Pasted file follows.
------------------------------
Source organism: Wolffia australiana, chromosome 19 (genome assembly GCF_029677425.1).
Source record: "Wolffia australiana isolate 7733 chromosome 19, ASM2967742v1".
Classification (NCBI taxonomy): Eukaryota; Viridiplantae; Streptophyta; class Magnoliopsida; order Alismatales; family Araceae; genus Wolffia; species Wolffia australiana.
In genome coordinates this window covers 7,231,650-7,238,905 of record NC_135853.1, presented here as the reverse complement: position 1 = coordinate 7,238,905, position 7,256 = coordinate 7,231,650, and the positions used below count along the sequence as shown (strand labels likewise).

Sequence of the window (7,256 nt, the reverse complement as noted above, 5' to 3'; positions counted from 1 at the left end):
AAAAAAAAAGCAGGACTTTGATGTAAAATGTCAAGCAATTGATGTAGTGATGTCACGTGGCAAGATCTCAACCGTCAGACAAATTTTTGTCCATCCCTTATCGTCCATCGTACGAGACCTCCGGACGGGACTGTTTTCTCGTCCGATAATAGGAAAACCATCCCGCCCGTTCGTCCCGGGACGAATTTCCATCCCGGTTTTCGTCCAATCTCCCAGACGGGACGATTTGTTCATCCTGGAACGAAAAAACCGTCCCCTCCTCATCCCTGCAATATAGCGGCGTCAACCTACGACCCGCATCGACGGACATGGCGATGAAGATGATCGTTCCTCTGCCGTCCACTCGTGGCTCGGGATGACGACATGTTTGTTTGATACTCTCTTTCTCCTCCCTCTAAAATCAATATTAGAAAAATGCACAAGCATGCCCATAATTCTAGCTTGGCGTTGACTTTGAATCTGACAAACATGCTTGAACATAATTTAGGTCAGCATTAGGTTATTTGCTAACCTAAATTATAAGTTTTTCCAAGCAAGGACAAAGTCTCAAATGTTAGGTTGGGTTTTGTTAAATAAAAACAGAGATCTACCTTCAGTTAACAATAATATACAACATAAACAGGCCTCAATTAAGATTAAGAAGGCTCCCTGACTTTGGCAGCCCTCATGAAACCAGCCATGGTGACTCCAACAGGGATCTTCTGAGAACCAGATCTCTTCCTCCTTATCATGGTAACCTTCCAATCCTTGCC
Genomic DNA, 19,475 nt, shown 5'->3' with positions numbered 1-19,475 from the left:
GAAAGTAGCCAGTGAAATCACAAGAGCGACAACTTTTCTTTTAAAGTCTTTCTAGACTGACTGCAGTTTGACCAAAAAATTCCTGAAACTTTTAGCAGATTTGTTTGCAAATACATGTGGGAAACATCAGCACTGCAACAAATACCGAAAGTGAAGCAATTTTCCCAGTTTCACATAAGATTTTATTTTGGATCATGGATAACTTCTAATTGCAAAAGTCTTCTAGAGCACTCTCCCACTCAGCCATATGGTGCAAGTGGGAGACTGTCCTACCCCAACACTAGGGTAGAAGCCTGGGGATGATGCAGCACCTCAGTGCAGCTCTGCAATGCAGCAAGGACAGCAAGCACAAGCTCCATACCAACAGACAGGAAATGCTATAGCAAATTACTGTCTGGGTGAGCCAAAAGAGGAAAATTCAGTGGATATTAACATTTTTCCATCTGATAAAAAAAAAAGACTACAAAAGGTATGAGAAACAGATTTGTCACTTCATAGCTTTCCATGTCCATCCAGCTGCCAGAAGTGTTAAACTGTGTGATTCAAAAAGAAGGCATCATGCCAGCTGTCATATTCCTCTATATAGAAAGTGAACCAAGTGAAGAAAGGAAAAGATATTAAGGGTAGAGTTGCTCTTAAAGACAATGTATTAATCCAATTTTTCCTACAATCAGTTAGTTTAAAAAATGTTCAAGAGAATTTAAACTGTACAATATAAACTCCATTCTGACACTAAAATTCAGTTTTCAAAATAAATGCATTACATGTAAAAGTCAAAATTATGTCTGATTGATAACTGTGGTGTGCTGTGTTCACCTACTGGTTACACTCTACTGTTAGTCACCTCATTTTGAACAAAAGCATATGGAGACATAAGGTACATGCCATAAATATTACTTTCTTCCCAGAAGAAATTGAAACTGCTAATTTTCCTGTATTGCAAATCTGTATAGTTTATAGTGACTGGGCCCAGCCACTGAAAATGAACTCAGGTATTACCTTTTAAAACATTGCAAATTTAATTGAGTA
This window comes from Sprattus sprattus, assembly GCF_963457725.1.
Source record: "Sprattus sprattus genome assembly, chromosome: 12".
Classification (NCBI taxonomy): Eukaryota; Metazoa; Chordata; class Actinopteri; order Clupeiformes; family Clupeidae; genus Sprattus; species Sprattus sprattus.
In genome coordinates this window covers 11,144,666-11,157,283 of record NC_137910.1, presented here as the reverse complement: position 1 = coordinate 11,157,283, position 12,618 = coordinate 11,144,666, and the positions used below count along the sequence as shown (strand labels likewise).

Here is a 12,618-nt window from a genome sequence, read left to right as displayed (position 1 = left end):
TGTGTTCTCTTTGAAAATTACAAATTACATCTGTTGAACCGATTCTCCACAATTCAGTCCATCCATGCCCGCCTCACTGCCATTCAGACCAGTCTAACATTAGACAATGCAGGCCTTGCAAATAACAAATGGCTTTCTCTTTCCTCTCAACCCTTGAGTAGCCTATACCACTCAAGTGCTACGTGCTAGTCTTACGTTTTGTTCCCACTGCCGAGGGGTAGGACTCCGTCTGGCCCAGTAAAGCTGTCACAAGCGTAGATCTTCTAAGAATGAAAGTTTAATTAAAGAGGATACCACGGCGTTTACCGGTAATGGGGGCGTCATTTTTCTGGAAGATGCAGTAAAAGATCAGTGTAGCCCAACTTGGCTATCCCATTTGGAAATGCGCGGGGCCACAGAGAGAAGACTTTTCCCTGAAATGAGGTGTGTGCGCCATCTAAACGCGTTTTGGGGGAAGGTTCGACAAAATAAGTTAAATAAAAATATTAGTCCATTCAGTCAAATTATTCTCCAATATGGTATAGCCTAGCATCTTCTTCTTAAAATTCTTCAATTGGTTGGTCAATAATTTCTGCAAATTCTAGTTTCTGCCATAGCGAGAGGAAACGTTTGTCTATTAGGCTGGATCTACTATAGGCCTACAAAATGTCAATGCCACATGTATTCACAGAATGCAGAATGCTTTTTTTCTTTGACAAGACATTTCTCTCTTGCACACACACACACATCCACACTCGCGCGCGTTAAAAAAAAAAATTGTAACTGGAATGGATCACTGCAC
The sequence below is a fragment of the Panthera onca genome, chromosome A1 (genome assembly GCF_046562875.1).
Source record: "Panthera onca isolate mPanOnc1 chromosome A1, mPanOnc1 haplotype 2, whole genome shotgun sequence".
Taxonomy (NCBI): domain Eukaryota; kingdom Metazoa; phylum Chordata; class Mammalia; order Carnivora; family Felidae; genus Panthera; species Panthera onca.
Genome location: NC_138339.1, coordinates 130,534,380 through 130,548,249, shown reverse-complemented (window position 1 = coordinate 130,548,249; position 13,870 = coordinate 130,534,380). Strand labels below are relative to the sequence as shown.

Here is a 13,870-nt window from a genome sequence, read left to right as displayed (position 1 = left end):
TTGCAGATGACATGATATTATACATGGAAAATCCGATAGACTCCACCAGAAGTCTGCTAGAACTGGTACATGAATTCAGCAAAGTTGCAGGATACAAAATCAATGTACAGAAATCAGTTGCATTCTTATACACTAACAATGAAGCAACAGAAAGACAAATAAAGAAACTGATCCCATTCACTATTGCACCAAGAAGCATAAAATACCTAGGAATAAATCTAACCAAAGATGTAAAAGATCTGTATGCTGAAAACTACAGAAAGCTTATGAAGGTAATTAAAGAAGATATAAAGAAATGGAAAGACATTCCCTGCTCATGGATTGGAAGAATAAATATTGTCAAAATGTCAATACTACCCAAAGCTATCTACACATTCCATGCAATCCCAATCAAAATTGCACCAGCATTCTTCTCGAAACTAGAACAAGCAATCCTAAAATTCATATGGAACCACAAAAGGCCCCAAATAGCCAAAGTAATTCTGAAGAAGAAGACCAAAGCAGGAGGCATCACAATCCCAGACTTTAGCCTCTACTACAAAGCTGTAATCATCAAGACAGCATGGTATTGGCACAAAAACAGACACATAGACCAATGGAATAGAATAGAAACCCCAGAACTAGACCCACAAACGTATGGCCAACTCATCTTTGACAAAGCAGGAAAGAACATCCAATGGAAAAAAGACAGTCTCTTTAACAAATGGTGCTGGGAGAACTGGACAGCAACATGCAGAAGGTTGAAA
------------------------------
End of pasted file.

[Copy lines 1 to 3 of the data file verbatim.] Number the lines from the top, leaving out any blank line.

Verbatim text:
Source organism: Wolffia australiana, chromosome 19 (genome assembly GCF_029677425.1).
Source record: "Wolffia australiana isolate 7733 chromosome 19, ASM2967742v1".
Classification (NCBI taxonomy): Eukaryota; Viridiplantae; Streptophyta; class Magnoliopsida; order Alismatales; family Araceae; genus Wolffia; species Wolffia australiana.